In the latest of a series of “whodunit” cases, the United States District Court for the Southern District of Ohio held that a subscriber who did not answer a single call that allegedly violated the Telephone Consumer Protection Act still had standing to sue under the statute.  In Maraan v. Dish Network LLC (Civil Action No. 1:13-cv-436), the court found that the grandfather of a minor, who subscribed to and paid for a “family” cell phone plan on behalf of his grandson, had standing to sue under the Telephone Consumer Protection Act based on collection calls received by his grandson.  In so holding, the Court rejected the notion – supported by a number of other courts – that only the called party has standing to sue.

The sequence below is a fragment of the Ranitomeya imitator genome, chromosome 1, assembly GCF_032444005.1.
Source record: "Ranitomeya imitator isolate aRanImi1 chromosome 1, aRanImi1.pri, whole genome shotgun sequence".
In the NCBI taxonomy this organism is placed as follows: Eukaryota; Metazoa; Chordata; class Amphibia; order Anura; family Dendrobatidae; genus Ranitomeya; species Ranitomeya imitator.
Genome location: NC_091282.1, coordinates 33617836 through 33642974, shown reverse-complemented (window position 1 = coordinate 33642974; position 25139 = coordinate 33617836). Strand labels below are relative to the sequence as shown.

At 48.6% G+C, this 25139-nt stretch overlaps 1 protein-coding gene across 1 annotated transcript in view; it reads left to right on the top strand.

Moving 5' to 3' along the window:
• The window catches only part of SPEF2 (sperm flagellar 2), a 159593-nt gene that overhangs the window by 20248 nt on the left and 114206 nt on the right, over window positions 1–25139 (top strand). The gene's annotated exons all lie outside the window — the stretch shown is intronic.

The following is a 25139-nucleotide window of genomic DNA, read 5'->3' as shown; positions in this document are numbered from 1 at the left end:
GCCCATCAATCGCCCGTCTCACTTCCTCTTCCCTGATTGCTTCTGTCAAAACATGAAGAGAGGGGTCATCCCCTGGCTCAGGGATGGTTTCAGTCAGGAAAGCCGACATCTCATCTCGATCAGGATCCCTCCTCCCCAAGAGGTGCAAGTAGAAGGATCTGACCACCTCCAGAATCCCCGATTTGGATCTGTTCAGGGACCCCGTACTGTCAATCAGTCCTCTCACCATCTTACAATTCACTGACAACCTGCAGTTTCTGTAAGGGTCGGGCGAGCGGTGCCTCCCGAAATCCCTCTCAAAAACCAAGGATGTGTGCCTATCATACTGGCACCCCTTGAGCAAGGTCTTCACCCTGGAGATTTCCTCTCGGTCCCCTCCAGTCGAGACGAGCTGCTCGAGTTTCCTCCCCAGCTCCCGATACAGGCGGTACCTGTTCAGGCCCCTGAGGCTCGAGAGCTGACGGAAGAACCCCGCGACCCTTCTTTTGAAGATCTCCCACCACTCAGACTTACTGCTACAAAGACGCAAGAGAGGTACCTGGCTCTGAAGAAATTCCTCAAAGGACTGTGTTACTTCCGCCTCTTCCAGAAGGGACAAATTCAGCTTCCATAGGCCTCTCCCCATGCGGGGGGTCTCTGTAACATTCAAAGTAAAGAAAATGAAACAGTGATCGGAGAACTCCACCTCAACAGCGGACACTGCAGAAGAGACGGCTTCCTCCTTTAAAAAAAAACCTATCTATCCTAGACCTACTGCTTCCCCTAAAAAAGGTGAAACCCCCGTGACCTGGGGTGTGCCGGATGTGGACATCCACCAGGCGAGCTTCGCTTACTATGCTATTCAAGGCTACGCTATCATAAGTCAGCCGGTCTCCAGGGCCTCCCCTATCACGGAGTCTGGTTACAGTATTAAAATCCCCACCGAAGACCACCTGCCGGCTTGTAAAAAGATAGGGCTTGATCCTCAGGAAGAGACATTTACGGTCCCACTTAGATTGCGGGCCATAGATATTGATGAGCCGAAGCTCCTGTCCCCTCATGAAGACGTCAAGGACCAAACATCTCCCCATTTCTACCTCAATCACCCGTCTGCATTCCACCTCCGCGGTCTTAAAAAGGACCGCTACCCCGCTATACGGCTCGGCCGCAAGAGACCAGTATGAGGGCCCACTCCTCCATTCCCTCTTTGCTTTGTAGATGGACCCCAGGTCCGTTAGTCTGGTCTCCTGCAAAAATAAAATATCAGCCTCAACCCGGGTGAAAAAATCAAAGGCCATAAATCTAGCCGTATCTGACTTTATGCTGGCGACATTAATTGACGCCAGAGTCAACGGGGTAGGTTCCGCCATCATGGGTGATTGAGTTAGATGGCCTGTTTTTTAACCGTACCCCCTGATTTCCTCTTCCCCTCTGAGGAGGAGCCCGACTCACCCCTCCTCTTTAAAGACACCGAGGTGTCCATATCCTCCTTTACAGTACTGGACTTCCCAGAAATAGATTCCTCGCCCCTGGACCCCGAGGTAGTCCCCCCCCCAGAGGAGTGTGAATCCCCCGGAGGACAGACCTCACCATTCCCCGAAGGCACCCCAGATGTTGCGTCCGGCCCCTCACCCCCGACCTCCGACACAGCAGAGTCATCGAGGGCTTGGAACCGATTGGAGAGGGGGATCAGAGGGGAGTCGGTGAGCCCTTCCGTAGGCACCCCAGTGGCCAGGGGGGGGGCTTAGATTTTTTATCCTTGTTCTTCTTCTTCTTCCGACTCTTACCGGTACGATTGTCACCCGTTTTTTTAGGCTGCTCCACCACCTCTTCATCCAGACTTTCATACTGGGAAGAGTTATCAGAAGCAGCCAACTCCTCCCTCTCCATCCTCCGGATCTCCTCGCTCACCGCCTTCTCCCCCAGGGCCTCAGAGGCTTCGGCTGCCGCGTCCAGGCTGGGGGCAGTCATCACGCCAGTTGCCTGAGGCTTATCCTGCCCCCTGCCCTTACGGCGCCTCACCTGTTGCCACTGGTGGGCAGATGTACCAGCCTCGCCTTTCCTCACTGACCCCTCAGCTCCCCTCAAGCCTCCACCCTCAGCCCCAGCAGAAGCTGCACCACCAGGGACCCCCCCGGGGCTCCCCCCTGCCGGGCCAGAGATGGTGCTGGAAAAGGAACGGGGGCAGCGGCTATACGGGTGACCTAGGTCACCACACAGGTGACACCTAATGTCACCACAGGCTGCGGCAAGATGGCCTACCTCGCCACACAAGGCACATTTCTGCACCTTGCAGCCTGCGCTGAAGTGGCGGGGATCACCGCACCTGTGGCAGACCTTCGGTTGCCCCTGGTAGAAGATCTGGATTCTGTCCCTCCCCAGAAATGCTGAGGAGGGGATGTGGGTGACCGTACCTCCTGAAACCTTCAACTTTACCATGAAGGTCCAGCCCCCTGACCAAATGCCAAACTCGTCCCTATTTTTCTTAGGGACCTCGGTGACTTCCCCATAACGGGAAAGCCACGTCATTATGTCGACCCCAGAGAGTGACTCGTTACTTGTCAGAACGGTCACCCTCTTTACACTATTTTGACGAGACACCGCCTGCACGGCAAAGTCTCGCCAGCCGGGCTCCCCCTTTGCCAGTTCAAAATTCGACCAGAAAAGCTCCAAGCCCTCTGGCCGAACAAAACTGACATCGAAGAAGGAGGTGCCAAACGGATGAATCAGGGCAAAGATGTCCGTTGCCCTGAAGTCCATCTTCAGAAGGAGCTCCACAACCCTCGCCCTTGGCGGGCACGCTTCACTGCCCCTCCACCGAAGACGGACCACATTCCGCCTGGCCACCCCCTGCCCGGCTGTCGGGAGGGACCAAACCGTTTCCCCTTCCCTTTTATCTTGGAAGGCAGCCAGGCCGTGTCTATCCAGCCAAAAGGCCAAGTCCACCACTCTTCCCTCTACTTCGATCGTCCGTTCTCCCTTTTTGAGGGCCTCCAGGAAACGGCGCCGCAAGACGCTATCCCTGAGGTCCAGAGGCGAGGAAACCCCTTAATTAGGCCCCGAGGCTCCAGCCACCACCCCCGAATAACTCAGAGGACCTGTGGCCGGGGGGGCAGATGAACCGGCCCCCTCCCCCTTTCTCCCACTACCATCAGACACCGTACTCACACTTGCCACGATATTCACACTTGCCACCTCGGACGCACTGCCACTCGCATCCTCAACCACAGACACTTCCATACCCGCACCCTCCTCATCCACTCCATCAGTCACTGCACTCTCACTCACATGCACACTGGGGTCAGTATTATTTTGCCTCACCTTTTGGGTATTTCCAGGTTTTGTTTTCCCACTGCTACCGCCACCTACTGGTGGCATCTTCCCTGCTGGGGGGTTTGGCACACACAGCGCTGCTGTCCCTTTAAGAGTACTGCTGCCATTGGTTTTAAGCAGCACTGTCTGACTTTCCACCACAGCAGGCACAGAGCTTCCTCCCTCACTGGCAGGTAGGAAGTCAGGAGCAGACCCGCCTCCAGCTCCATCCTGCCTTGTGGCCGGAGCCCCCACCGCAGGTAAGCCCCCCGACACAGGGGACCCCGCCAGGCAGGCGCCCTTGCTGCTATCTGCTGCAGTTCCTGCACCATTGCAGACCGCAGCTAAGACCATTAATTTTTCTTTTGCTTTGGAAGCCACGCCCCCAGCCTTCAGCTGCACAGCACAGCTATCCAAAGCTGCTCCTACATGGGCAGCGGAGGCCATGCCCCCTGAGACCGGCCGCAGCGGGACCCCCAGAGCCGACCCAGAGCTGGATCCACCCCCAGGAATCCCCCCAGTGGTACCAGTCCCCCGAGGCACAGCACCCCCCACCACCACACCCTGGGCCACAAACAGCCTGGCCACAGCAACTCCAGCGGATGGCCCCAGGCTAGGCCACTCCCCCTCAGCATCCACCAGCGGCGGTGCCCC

The Ohio court’s finding highlights the judicial split on the standing issue.  Certain courts have held that the TCPA is rooted in privacy concerns; therefore, only the recipient of an unwanted call has standing to sue.  Other courts have relied on the idea that consumers may be charged for unwanted calls in determining that standing lies with the person who pays for the cell phone plan.  The Ohio court’s finding, however, represents what may be the most extreme of these positions, because it conferred standing on a person who never received a call from the number at issue.  Absent specific guidance from the FCC, it is unlikely that courts will reach a consensus regarding standing under the TCPA, and the issue will continue to be evaluated on a case-by-case basis.